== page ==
Government Is the Biggest Cybersecurity Threat

US News and World Report, 2 Oct 2015 – Government workers see their own agencies as a bigger cybersecurity threat than hackers from China or Russia, according to a new survey. The biggest threat to federal cybersecurity is “the negligent insider” at an agency who fails to take enough precautions while using or protecting government networks, according to 44 percent of federal workers responding to the survey. [More]


Is there an Internet-of-Things vigilante out there?

Symantec, 1 Oct 2015 – Let me introduce you to Linux.Wifatch, one of the latest pieces of code infecting Internet of Things (IoT) devices. We first heard of Wifatch back in 2014, when an independent security researcher noticed something unusual happening on his home router. The researcher identified running processes that didn’t seem to be part of the legitimate router software and decided to investigate further. During his analysis he discovered a sophisticated piece of code that had turned his home router into a zombie connected to a peer-to-peer network of infected devices. For all intents and purposes, it appeared like the author was trying to secure infected devices instead of using them for malicious activities. [More]


15 Million People Hacked in T-Mobile Vendor Data Breach

Gizmodo, 1 Oct 2015 – T-Mobile customers should be on alert: hackers stole the personal information of around 15 million people, including Uncarrier users, from its credit reporting agency, Experian. The stolen data including Social Security numbers, addresses, and phone numbers. [More]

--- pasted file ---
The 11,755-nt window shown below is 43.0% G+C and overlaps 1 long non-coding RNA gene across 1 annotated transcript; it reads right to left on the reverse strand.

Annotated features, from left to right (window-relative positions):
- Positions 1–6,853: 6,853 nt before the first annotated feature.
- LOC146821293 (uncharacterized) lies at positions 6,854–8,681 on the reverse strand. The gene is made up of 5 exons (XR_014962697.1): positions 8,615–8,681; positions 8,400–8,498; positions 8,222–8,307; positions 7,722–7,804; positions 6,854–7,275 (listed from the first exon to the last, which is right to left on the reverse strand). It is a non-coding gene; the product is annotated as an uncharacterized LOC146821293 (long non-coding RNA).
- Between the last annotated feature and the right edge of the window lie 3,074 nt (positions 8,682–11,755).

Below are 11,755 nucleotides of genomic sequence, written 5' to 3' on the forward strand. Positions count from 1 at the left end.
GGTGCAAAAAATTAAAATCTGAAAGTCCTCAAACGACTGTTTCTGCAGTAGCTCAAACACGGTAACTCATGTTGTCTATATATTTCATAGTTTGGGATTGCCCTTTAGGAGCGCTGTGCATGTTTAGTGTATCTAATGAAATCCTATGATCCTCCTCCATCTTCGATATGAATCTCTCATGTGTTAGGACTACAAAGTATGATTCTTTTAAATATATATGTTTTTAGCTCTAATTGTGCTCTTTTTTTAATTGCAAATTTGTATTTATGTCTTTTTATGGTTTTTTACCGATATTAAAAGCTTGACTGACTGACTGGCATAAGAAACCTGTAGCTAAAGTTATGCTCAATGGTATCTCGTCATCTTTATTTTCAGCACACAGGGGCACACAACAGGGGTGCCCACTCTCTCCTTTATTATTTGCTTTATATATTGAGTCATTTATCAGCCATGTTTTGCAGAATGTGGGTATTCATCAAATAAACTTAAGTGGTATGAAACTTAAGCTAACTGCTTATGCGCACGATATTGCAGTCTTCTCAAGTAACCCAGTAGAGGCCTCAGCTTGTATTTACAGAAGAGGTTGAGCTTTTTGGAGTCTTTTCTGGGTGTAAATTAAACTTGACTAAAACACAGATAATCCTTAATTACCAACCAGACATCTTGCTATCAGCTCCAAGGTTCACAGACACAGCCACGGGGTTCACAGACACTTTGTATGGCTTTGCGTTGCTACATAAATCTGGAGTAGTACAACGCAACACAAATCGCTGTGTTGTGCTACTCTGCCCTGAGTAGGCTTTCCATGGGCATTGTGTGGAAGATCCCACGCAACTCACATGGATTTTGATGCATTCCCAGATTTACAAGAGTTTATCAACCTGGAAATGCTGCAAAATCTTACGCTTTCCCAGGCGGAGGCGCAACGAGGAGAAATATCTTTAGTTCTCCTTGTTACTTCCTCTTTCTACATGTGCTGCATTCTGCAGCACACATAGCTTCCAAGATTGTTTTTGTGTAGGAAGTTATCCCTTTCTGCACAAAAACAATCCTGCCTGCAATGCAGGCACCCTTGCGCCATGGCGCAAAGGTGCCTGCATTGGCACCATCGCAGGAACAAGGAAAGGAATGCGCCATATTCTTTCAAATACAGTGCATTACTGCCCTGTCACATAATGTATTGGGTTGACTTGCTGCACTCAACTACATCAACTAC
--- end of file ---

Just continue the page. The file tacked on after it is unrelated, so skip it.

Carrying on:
Goodbye MagStripe, Hello Chip Cards

IEEE Spectrum, 1 Oct 2015 – Developed at IBM in the 1960s, rolled out in the 70s, caught on globally in the 80s, ubiquitous in the 90s, and now stepping aside — the magnetic stripe card has had a brilliant career. But now the magnetic stripe card is going into forced retirement, replaced by the chip card after just too many security breaches that cost banks and retailers far too much money. [More]


A Matter of Life and Death: Why We Must Take IoT Flaws Seriously

Computer.org, 29 Sep 2015 – Let’s face it, data breaches are a dime a dozen today. There’s a much more dangerous and far-reaching threat that we should all be aware of: vulnerabilities in Internet of Things (IoT) and connected devices. When these are exploited, we’re not just talking about CEOs losing their job – in a worst case scenario these flaws could result in human fatalities. [More]


Get ready for organized cybercrime

ExtremeTech, 28 Sep 2015 – A new post from security blogger Brian Krebs has focused attention on a growing trend in the cybercrime underground: cooperation. The post focuses on the now-defunct Enigma hacking forum, which allowed would-be attackers to post some specific detail of the attack they want to complete — say, they need to get through the security on a particular brand and model of router. If the forum’s user base had someone with the required skills, access, or connections, then an ad-hoc cybercrime team can be created. [More]


Linus Torvalds: why a truly secure computing platform will never exist

BGR, 25 Sep 2015 – Speaking at LinuxCon 2015 last month, Torvalds talked about security as something unattainable in a perfect sense. He thinks, for example, it’s meaningless to ask what computing platform today is the most secure. The most secure platform, he offers in response, is something that’s “not actually usable.” [More]


Malware implants on Cisco routers revealed to be more widespread